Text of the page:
Andhra Pradesh first introduced a Rs 2-per-kg rice scheme in 1985,after chief minister N T Rama Rao resolved no family in the state would ever go hungry. It was reintroduced by the late Y S Rajasekhara Reddy in 2008,covering a wider population. In 2011,Chief Minister N Kiran Kumar Reddy introduced good quality rice under PDS at Rs 1 per kg for BPL families. The scheme benefits 2.70 crore families. Antyodaya families get 35 kg per family,while other BPL families get four kg per person subject to maximum of 20 kg. The state spends Rs 2,600 crore as subsidy for rice at Rs 1. Some 3.24 lakh tonnes is provided. The government also subsidises red gram dal at Rs 50 per kg,palm oil at Rs 40 per litre,kerosene at Rs 15 per litre,sugar at Rs 13.50 per kg,and wheat at Rs 7 per kg.

Earlier this year,as a Telugu New Year’s gift,Chief Minister Reddy launched a “Amma Hastham” scheme,under which the government provides nine essential commodities — four more than were being provided earlier — in a packet through ration shops every month for Rs 185,against an actual cost of Rs 292. Similar to a Tamil Nadu package,it includes 1 kg toor dal,1 litre palm oil,1 kg whole meal atta,1 kg wheat,½ kg sugar,1 kg salt,¼ kg chilli powder,½ kg tamarind and 100 gm turmeric powder.

Kerala has a PDS coverage of 79 lakh,of whom 14 lakh are in the BPL bracket. The state requires 1.35 lakh tonnes grains a month and its annual food subsidy bill is Rs 750 crore. The allocation is 10 kg rice at Rs 8.90 and 3 kg wheat at Rs 6.70 for APL families,25 kg rice at Rs 1 and 8 kg wheat at Rs 2 for BPL families,and 35 kg rice at Rs 1 for Antyodaya families. Besides,an Annapoorna scheme for the destitute aged over 65 gives each such beneficiary 10 kg rice free. And families counted as BPL but without cards get 19 kg rice at Rs 6.20 and 7 kg rice at Rs 4.70. Kerala has 32 lakh BPL families as per a survey in 2009. Food Minister Anoop Jacob says the state would welcome the provision in the proposed central bill that every person is entitled to 5 kg foodgrains at subsidy. Allocation to BPL households is irrespective of the number of members,and the new provision would reduce the wastage,Jacob says.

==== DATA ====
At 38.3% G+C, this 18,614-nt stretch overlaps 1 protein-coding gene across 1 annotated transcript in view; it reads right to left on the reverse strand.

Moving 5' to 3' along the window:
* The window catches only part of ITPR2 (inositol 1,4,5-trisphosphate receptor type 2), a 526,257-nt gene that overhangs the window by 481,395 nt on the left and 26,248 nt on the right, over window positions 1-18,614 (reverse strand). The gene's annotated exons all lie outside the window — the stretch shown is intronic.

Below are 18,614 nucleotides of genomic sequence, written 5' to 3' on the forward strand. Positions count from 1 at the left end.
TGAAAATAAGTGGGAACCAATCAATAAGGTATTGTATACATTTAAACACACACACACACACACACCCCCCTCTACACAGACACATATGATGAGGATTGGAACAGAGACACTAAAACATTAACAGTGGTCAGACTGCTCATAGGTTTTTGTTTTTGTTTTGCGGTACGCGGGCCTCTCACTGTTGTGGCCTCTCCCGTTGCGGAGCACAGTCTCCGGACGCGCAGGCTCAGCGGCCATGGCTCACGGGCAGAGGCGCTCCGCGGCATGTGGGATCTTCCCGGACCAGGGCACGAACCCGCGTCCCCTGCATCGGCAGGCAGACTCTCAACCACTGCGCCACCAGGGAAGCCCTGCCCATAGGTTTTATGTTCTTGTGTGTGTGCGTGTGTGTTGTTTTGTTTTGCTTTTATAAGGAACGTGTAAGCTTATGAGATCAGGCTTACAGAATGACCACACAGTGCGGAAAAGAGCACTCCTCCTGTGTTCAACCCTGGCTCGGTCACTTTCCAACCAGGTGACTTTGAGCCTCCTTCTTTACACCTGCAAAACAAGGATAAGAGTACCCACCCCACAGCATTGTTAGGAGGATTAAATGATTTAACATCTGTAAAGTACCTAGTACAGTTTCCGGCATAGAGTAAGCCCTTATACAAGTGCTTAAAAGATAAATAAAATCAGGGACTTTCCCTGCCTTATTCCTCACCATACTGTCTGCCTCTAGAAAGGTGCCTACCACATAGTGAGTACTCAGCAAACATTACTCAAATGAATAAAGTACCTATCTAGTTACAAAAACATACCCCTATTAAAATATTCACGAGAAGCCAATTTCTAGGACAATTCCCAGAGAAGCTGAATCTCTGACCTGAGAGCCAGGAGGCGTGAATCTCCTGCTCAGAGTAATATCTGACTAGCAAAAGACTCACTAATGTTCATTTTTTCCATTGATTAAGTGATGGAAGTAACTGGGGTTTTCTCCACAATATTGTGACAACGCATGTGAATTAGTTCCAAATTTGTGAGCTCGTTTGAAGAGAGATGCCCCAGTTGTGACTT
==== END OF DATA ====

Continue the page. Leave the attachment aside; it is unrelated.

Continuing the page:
First published on: 13-06-2013 at 02:04:46 am
Next Story

Sucha Singh’s son abandons dreams of moving to Canada

Latest Comment
Post Comment
Read Comments